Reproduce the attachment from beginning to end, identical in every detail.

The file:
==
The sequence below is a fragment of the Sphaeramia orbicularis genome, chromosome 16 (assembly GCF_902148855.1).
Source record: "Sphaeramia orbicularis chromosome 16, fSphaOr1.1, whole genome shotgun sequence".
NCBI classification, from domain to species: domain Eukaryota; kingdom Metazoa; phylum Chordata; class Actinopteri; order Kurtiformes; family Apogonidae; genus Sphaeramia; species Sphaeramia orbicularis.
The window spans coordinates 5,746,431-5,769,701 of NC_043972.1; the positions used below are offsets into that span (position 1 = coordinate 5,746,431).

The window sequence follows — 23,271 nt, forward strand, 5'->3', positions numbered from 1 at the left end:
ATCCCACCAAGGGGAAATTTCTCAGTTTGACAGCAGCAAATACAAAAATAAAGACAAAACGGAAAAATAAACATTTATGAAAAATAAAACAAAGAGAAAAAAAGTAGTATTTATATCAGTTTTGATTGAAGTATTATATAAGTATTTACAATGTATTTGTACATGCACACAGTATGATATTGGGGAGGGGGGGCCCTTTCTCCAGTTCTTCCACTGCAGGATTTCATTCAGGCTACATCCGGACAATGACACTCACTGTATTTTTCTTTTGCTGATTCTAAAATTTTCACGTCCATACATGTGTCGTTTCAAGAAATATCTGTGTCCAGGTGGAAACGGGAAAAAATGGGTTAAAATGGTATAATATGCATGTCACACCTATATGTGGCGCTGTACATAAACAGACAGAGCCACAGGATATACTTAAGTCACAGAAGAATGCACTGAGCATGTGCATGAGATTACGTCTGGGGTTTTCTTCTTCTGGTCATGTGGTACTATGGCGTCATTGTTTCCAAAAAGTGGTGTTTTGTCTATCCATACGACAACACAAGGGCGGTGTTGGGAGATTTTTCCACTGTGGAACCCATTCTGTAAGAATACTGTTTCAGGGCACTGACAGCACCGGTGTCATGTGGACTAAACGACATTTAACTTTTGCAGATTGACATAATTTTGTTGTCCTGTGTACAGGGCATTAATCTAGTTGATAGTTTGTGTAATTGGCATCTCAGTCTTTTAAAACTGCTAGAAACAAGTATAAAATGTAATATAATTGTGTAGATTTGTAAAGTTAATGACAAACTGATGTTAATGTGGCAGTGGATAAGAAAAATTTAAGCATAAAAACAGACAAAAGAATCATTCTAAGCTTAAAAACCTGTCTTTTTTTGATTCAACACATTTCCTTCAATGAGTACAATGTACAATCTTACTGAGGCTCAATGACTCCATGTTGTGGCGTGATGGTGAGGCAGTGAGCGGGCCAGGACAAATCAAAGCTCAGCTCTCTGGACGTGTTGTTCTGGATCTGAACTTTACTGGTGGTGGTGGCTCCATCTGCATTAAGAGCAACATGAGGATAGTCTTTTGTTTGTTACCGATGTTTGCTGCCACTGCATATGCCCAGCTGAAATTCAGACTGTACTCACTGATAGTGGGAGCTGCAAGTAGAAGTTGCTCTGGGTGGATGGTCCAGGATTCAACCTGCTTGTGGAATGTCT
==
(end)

The sequence below is a fragment of the Sphaeramia orbicularis genome, chromosome 16 (assembly GCF_902148855.1).
Source record: "Sphaeramia orbicularis chromosome 16, fSphaOr1.1, whole genome shotgun sequence".
NCBI classification, from domain to species: domain Eukaryota; kingdom Metazoa; phylum Chordata; class Actinopteri; order Kurtiformes; family Apogonidae; genus Sphaeramia; species Sphaeramia orbicularis.
The window spans coordinates 5,746,431-5,769,701 of NC_043972.1; the positions used below are offsets into that span (position 1 = coordinate 5,746,431).

The window sequence follows — 23,271 nt, forward strand, 5'->3', positions numbered from 1 at the left end:
ATCCCACCAAGGGGAAATTTCTCAGTTTGACAGCAGCAAATACAAAAATAAAGACAAAACGGAAAAATAAACATTTATGAAAAATAAAACAAAGAGAAAAAAAGTAGTATTTATATCAGTTTTGATTGAAGTATTATATAAGTATTTACAATGTATTTGTACATGCACACAGTATGATATTGGGGAGGGGGGGCCCTTTCTCCAGTTCTTCCACTGCAGGATTTCATTCAGGCTACATCCGGACAATGACACTCACTGTATTTTTCTTTTGCTGATTCTAAAATTTTCACGTCCATACATGTGTCGTTTCAAGAAATATCTGTGTCCAGGTGGAAACGGGAAAAAATGGGTTAAAATGGTATAATATGCATGTCACACCTATATGTGGCGCTGTACATAAACAGACAGAGCCACAGGATATACTTAAGTCACAGAAGAATGCACTGAGCATGTGCATGAGATTACGTCTGGGGTTTTCTTCTTCTGGTCATGTGGTACTATGGCGTCATTGTTTCCAAAAAGTGGTGTTTTGTCTATCCATACGACAACACAAGGGCGGTGTTGGGAGATTTTTCCACTGTGGAACCCATTCTGTAAGAATACTGTTTCAGGGCACTGACAGCACCGGTGTCATGTGGACTAAACGACATTTAACTTTTGCAGATTGACATAATTTTGTTGTCCTGTGTACAGGGCATTAATCTAGTTGATAGTTTGTGTAATTGGCATCTCAGTCTTTTAAAACTGCTAGAAACAAGTATAAAATGTAATATAATTGTGTAGATTTGTAAAGTTAATGACAAACTGATGTTAATGTGGCAGTGGATAAGAAAAATTTAAGCATAAAAACAGACAAAAGAATCATTCTAAGCTTAAAAACCTGTCTTTTTTTGATTCAACACATTTCCTTCAATGAGTACAATGTACAATCTTACTGAGGCTCAATGACTCCATGTTGTGGCGTGATGGTGAGGCAGTGAGCGGGCCAGGACAAATCAAAGCTCAGCTCTCTGGACGTGTTGTTCTGGATCTGAACTTTACTGGTGGTGGTGGCTCCATCTGCATTAAGAGCAACATGAGGATAGTCTTTTGTTTGTTACCGATGTTTGCTGCCACTGCATATGCCCAGCTGAAATTCAGACTGTACTCACTGATAGTGGGAGCTGCAAGTAGAAGTTGCTCTGGGTGGATGGTCCAGGATTCAACCTGCTTGTGGAATGTCT